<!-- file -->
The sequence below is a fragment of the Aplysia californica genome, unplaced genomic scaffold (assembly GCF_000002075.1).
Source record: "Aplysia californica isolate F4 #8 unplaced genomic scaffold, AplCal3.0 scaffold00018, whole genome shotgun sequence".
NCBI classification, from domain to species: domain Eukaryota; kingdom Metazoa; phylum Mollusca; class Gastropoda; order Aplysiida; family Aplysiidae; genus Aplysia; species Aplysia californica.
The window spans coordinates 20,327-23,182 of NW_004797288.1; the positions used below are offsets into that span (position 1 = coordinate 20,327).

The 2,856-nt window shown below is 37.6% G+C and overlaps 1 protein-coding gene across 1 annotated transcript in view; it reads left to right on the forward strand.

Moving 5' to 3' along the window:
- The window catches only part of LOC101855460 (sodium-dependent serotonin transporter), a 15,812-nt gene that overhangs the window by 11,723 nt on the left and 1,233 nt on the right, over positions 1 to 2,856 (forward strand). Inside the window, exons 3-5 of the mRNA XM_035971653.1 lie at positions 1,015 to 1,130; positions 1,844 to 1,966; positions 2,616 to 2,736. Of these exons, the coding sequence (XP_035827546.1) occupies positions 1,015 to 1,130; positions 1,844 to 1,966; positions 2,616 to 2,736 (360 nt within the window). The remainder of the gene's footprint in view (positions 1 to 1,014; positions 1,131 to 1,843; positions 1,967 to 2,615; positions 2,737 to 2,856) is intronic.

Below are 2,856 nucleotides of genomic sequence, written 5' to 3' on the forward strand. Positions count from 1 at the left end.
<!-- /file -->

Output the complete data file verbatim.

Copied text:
The sequence below is a fragment of the Aplysia californica genome, unplaced genomic scaffold (assembly GCF_000002075.1).
Source record: "Aplysia californica isolate F4 #8 unplaced genomic scaffold, AplCal3.0 scaffold00018, whole genome shotgun sequence".
NCBI classification, from domain to species: domain Eukaryota; kingdom Metazoa; phylum Mollusca; class Gastropoda; order Aplysiida; family Aplysiidae; genus Aplysia; species Aplysia californica.
The window spans coordinates 20,327-23,182 of NW_004797288.1; the positions used below are offsets into that span (position 1 = coordinate 20,327).

The 2,856-nt window shown below is 37.6% G+C and overlaps 1 protein-coding gene across 1 annotated transcript in view; it reads left to right on the forward strand.

Moving 5' to 3' along the window:
- The window catches only part of LOC101855460 (sodium-dependent serotonin transporter), a 15,812-nt gene that overhangs the window by 11,723 nt on the left and 1,233 nt on the right, over positions 1 to 2,856 (forward strand). Inside the window, exons 3-5 of the mRNA XM_035971653.1 lie at positions 1,015 to 1,130; positions 1,844 to 1,966; positions 2,616 to 2,736. Of these exons, the coding sequence (XP_035827546.1) occupies positions 1,015 to 1,130; positions 1,844 to 1,966; positions 2,616 to 2,736 (360 nt within the window). The remainder of the gene's footprint in view (positions 1 to 1,014; positions 1,131 to 1,843; positions 1,967 to 2,615; positions 2,737 to 2,856) is intronic.

Below are 2,856 nucleotides of genomic sequence, written 5' to 3' on the forward strand. Positions count from 1 at the left end.